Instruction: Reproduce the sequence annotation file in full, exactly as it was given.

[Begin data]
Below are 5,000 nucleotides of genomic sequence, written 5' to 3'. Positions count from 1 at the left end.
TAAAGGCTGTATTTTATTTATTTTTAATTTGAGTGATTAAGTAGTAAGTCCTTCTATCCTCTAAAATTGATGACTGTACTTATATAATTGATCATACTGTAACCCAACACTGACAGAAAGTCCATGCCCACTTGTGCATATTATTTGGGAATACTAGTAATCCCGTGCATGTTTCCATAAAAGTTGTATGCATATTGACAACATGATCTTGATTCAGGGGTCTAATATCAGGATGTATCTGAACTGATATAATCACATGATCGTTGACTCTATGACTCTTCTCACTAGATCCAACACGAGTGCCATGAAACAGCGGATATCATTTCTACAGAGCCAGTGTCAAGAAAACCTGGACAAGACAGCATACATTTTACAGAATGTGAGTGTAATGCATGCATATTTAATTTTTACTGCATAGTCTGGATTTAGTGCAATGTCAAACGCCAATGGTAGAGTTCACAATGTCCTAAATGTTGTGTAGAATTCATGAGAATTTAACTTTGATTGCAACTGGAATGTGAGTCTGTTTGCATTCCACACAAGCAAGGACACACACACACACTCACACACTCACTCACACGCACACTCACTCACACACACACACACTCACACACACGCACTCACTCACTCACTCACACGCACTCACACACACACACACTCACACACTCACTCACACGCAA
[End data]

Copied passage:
Below are 5,000 nucleotides of genomic sequence, written 5' to 3'. Positions count from 1 at the left end.
TAAAGGCTGTATTTTATTTATTTTTAATTTGAGTGATTAAGTAGTAAGTCCTTCTATCCTCTAAAATTGATGACTGTACTTATATAATTGATCATACTGTAACCCAACACTGACAGAAAGTCCATGCCCACTTGTGCATATTATTTGGGAATACTAGTAATCCCGTGCATGTTTCCATAAAAGTTGTATGCATATTGACAACATGATCTTGATTCAGGGGTCTAATATCAGGATGTATCTGAACTGATATAATCACATGATCGTTGACTCTATGACTCTTCTCACTAGATCCAACACGAGTGCCATGAAACAGCGGATATCATTTCTACAGAGCCAGTGTCAAGAAAACCTGGACAAGACAGCATACATTTTACAGAATGTGAGTGTAATGCATGCATATTTAATTTTTACTGCATAGTCTGGATTTAGTGCAATGTCAAACGCCAATGGTAGAGTTCACAATGTCCTAAATGTTGTGTAGAATTCATGAGAATTTAACTTTGATTGCAACTGGAATGTGAGTCTGTTTGCATTCCACACAAGCAAGGACACACACACACACTCACACACTCACTCACACGCACACTCACTCACACACACACACACTCACACACACGCACTCACTCACTCACTCACACGCACTCACACACACACACACTCACACACTCACTCACACGCAA